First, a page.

By 1875, Lillian Nolan believes she has successfully shut off any connection to the spirit world. That winter she is thrilled when she wins the role of Ophelia in a new production of Hamlet in her home town of Chicago. Everything changes when the body of the managing director is found sprawled across the steps of the dress circle and all the investors’ money is missing. Lillian fears, once again, her career is over before it begins.
After her dearest friend is arrested for murder, Lillian commits herself to discovering the truth. Her search is complicated by a strange man who is following her, the romantic overtures of her co-star, and a reunion with an old nemesis. But nothing is what it seems. What she does find puts a member of her own family at risk and leads to the unmasking of the killer with lethal consequences for herself.
THE BACKSTAGE MYSTERY SERIES
Tagline: Life upon the wicked stage can be deadly.
Set against the backdrop of the Gilded Age, the Backstage Mystery Series stars Lillian Nolan, an unconventional member of Chicago’s upper class who dreams of a career of fortune and fame in the theater. Talented and ambitious, she possesses a hidden skill which she is extremely reluctant to use—the ability to communicate with those who have died and now live in the world of “The Beyond.”
The series chronicles her adventures in which she continually becomes enmeshed in solving mysteries which often require her accessing the realm of the paranormal. Filled with an incredible cast of characters—factual, fictional, and sometimes non-physical—who either help or hinder her quest for the truth, the stories take place during a a period considered to be the golden age of both acting and spiritualism in America.
In 1875, Lillian Nolan, actress and sleuth, accompanies her friend and mentor, Regina Ellicott, home after the dead body of Regina’s husband is discovered in the dress circle after a performance of Hamlet. Lillian is awoken during the course of the night by screams from Regina’s son’s room.
All of a sudden, the image of the man’s face I had glimpsed in the dress circle seemed to appear right before me. It was so real and so present that it could not be a dream. I thought if I could only open my eyes I would see him standing by my bed. But it was a scream that actually woke me and when I opened my eyes, I realized it had been a dream after all.
It was still very dark. For a moment I thought I had imagined the scream, that it had been part of my dream, a reaction to seeing the face of the man. And then I heard it again. I threw back the quilts and grabbed the afghan at the foot of the bed to wrap around me and stood up. I could tell now that it was coming from the room next to mine, the room that belonged to Charles.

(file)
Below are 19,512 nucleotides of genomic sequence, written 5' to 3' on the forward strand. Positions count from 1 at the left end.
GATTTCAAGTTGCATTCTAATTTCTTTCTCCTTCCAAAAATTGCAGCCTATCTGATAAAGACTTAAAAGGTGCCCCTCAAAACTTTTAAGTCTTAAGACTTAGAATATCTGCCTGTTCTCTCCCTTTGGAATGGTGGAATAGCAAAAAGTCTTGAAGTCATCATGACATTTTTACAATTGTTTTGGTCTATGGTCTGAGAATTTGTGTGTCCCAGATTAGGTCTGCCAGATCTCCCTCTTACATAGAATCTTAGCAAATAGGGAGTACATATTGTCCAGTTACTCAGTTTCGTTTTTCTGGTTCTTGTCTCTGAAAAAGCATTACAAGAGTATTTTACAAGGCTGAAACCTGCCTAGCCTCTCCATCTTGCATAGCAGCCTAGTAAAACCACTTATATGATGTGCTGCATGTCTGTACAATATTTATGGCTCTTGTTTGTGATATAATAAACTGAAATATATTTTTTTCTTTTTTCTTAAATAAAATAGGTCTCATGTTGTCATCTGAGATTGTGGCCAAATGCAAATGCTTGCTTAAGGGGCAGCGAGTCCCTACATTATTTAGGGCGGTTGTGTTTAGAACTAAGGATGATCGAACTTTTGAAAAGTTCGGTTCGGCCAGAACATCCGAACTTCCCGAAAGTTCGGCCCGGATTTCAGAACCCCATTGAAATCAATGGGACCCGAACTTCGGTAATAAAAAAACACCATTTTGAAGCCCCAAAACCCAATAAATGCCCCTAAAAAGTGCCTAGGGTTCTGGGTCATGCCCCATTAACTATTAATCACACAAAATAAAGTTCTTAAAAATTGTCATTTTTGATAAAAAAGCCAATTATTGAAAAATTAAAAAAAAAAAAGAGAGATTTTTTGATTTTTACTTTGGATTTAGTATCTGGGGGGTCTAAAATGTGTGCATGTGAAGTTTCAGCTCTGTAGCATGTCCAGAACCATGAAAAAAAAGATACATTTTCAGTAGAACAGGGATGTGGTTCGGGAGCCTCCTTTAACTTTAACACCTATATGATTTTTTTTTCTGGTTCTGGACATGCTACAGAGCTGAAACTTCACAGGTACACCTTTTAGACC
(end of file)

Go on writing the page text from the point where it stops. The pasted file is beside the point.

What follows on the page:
I rushed over to his room and opened the door. He was thrashing back and forth in his dream and he had become entangled in his bedclothes. I went over to him and shook his shoulder.
“Wake up, Charles, wake up. You’re safe. You’re in your own home.”
His green eyes, so like his mother’s, opened and he stared at me, not comprehending.
“It’s all right, Charles, it’s Lillian. It’s Lillian.”
He gave a great sob and grabbed for me. I sat on the edge of his bed and took him in my arms and rocked him.
All he could say was, “I thought he came back. I thought he was here.”
“Who, Charles, who came back?”
He looked up at me, the terror fading from his face.
“Mr. Kincaid,” he whispered.
“It was just a dream,” I reassured him. “Mr. Kincaid is not coming back. Not ever.”
“Ohhhh.” He sighed and I felt his body relax.
I eased him back down into his bed and straightened his covers. Before I could say another word, he was asleep, this time looking quite peaceful. Why did Charles fear Mr. Kincaid so much? What had happened to him?
Thank you, Elizabeth Ireland and Rachel’s Random Resources.
About the author
Elizabeth Ireland discovered her passion for theater early. After receiving undergraduate and graduate degrees in Theater, she accepted a teaching position in a vibrant performing arts department at a college in northern Illinois. For ten years, she taught, directed and ran front-of-house operations. American Theater History—particularly that of the 19th century—has always been of particular interest to her.
She has been a quarter-finalist and a semi-finalist for the Don and Gee Nicholl Fellowship in screenwriting sponsored by the Academy of Motion Picture Arts and Sciences. Two of her screenplays have been optioned, but remain unproduced. Her nonfiction work, Women of Vision: Ordinary Women, Extraordinary Lives, was published in 2008. Her work has also been published in a collection of paranormal short stories, Paramourtal: Tales of Undying Love and Loving the Undead. She lives in metro Atlanta with her ever-patient husband, and two quirky dachshunds.
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